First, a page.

This past Christmas I got an iPad from my husband (as if I needed more reasons to love him). It wasn’t completely out of the blue because we’d been looking for a new computer I could use for my writing. I’d been working on a Dell laptop but after only three years, the thing was already ancient, running so slow I couldn’t accomplish anything and generally driving me insane. I needed an update badly.
I don’t want to start a PC vs Mac debate here but I will say I’ve used Windows-based computers my whole life and I’ve never been fully happy. I wanted a Mac, but the biggest downside is always the price. I liked the idea of getting a tablet, but it would have been a pointless purchase if I couldn’t accomplish at least 90% of my computer needs on it.
What a Writer Needs
Here’s what I wanted out my new computer:
- an organized writing program, first and foremost
- full-finger typing
- the ability to easily backup my work
- the ability to track my writing progress with my Writing Progress Spreadsheet
- easy access to all my social media
- the ability to write and edit code for my website
- the ability to easily blog and add pictures to those blogs
- image editing software similar to the Photoshop program I use
- ability to critique manuscripts for my writer friends
- organization, organization, organization
As you can see, I didn’t need much (*wink*). But after a lot of research, I found almost all of what I needed in an iPad. So my big Christmas surprise was getting it a day early. After four months, I have become very comfortable using it and have found very little I can’t do.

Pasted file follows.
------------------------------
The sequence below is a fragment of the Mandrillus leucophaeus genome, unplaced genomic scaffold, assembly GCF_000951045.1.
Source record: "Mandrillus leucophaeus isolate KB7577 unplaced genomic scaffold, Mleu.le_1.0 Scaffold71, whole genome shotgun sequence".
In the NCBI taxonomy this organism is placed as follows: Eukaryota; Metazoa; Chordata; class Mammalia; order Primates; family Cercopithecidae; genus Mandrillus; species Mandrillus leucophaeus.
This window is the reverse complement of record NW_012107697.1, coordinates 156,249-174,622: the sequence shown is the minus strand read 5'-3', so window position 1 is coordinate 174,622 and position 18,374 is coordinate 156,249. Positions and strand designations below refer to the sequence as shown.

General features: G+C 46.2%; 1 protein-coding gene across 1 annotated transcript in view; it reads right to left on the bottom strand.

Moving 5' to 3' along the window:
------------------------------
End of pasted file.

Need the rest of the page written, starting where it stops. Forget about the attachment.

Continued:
Working on an iPad
If you’ve been debating getting an iPad or already have one but aren’t sure how use it for your writing projects, here’s how I make it work:
- Writing: When I first looked, back in December, Scrivener, the writing program I have used and loved for years, was supposed to have an iPad version “soon”…whatever that means. While I waited, I downloaded Pages for $10 (the Apple version of Word). It’s worked well since I’ve mostly been editing, but it is simple. I wasn’t able to format my contest entries to industry standard so I had to switch to my laptop for that. Mostly, though, I missed having my index card outline/scene map (as opposed to having one big unmanageable document).
After four months of waiting for Scrivener, I couldn’t take it anymore. I found Storyist ($10) that boasted similar features. After using it for a week, I can proudly say that I love it more than I ever loved Scrivener. It has all the features I actually use, rather than a bunch I don’t, and I can complete actions in half the steps. The best part is that while it does have a scene breakdown so you can skip around as much as you like, it also compiles into a single document at the same time that I can easily email to my critique group in just a few taps.
- Typing: I knew I would want a regular keyboard right from the get go and there are a lot of Bluetooth options out there. I opted for a case that propped my iPad up at a similar angle as a laptop and had a built in keyboard. For the most part, it works well (my only issues are with the case design itself–not the functionality). But since I prefer to use my iPad outside of the case most of the time, I have gotten used to the touch keyboard and now I use it more than the Bluetooth keyboard (doing it this way does come with the inevitable problem of autocorrect–I’ve come to live with it).